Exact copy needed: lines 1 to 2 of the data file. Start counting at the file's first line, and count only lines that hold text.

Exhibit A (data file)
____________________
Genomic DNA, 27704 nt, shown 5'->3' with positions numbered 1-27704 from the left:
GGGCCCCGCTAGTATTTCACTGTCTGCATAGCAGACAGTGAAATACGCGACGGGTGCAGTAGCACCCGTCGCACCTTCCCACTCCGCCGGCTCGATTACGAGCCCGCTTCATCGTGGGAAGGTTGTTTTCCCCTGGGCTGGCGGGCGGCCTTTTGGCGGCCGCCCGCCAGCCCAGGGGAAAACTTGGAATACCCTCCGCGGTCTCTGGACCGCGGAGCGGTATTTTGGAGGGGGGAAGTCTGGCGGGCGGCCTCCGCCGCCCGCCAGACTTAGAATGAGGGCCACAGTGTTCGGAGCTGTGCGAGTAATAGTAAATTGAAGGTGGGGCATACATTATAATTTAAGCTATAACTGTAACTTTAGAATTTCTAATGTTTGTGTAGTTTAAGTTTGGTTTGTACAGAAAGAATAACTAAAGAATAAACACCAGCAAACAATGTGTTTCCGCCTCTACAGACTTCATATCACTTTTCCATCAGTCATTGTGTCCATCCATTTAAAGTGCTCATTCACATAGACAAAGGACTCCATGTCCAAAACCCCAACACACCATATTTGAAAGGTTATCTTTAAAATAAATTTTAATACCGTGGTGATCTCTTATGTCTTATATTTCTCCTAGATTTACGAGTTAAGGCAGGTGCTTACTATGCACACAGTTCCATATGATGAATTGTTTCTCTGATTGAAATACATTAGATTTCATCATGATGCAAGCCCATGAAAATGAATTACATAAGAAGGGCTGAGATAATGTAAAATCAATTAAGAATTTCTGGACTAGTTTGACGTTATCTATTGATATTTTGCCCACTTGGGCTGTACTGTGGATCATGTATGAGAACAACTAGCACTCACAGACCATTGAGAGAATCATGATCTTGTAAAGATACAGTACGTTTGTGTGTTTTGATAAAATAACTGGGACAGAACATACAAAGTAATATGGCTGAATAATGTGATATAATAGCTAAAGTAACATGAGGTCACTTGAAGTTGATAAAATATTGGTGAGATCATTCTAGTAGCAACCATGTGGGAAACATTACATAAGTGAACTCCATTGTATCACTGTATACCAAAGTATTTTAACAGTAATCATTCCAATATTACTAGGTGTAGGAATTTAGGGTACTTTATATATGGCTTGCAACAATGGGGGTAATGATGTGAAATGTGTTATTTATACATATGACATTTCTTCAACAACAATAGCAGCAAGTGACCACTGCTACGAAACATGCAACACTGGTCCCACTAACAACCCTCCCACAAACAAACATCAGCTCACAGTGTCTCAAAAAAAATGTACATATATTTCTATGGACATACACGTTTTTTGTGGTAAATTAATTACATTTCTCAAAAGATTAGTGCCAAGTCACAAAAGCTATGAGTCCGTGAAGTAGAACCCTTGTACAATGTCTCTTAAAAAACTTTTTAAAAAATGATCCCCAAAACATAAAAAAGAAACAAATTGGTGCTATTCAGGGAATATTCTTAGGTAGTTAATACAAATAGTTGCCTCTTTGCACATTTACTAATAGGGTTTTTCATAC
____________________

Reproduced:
Genomic DNA, 27704 nt, shown 5'->3' with positions numbered 1-27704 from the left:
GGGCCCCGCTAGTATTTCACTGTCTGCATAGCAGACAGTGAAATACGCGACGGGTGCAGTAGCACCCGTCGCACCTTCCCACTCCGCCGGCTCGATTACGAGCCCGCTTCATCGTGGGAAGGTTGTTTTCCCCTGGGCTGGCGGGCGGCCTTTTGGCGGCCGCCCGCCAGCCCAGGGGAAAACTTGGAATACCCTCCGCGGTCTCTGGACCGCGGAGCGGTATTTTGGAGGGGGGAAGTCTGGCGGGCGGCCTCCGCCGCCCGCCAGACTTAGAATGAGGGCCACAGTGTTCGGAGCTGTGCGAGTAATAGTAAATTGAAGGTGGGGCATACATTATAATTTAAGCTATAACTGTAACTTTAGAATTTCTAATGTTTGTGTAGTTTAAGTTTGGTTTGTACAGAAAGAATAACTAAAGAATAAACACCAGCAAACAATGTGTTTCCGCCTCTACAGACTTCATATCACTTTTCCATCAGTCATTGTGTCCATCCATTTAAAGTGCTCATTCACATAGACAAAGGACTCCATGTCCAAAACCCCAACACACCATATTTGAAAGGTTATCTTTAAAATAAATTTTAATACCGTGGTGATCTCTTATGTCTTATATTTCTCCTAGATTTACGAGTTAAGGCAGGTGCTTACTATGCACACAGTTCCATATGATGAATTGTTTCTCTGATTGAAATACATTAGATTTCATCATGATGCAAGCCCATGAAAATGAATTACATAAGAAGGGCTGAGATAATGTAAAATCAATTAAGAATTTCTGGACTAGTTTGACGTTATCTATTGATATTTTGCCCACTTGGGCTGTACTGTGGATCATGTATGAGAACAACTAGCACTCACAGACCATTGAGAGAATCATGATCTTGTAAAGATACAGTACGTTTGTGTGTTTTGATAAAATAACTGGGACAGAACATACAAAGTAATATGGCTGAATAATGTGATATAATAGCTAAAGTAACATGAGGTCACTTGAAGTTGATAAAATATTGGTGAGATCATTCTAGTAGCAACCATGTGGGAAACATTACATAAGTGAACTCCATTGTATCACTGTATACCAAAGTATTTTAACAGTAATCATTCCAATATTACTAGGTGTAGGAATTTAGGGTACTTTATATATGGCTTGCAACAATGGGGGTAATGATGTGAAATGTGTTATTTATACATATGACATTTCTTCAACAACAATAGCAGCAAGTGACCACTGCTACGAAACATGCAACACTGGTCCCACTAACAACCCTCCCACAAACAAACATCAGCTCACAGTGTCTCAAAAAAAATGTACATATATTTCTATGGACATACACGTTTTTTGTGGTAAATTAATTACATTTCTCAAAAGATTAGTGCCAAGTCACAAAAGCTATGAGTCCGTGAAGTAGAACCCTTGTACAATGTCTCTTAAAAAACTTTTTAAAAAATGATCCCCAAAACATAAAAAAGAAACAAATTGGTGCTATTCAGGGAATATTCTTAGGTAGTTAATACAAATAGTTGCCTCTTTGCACATTTACTAATAGGGTTTTTCATAC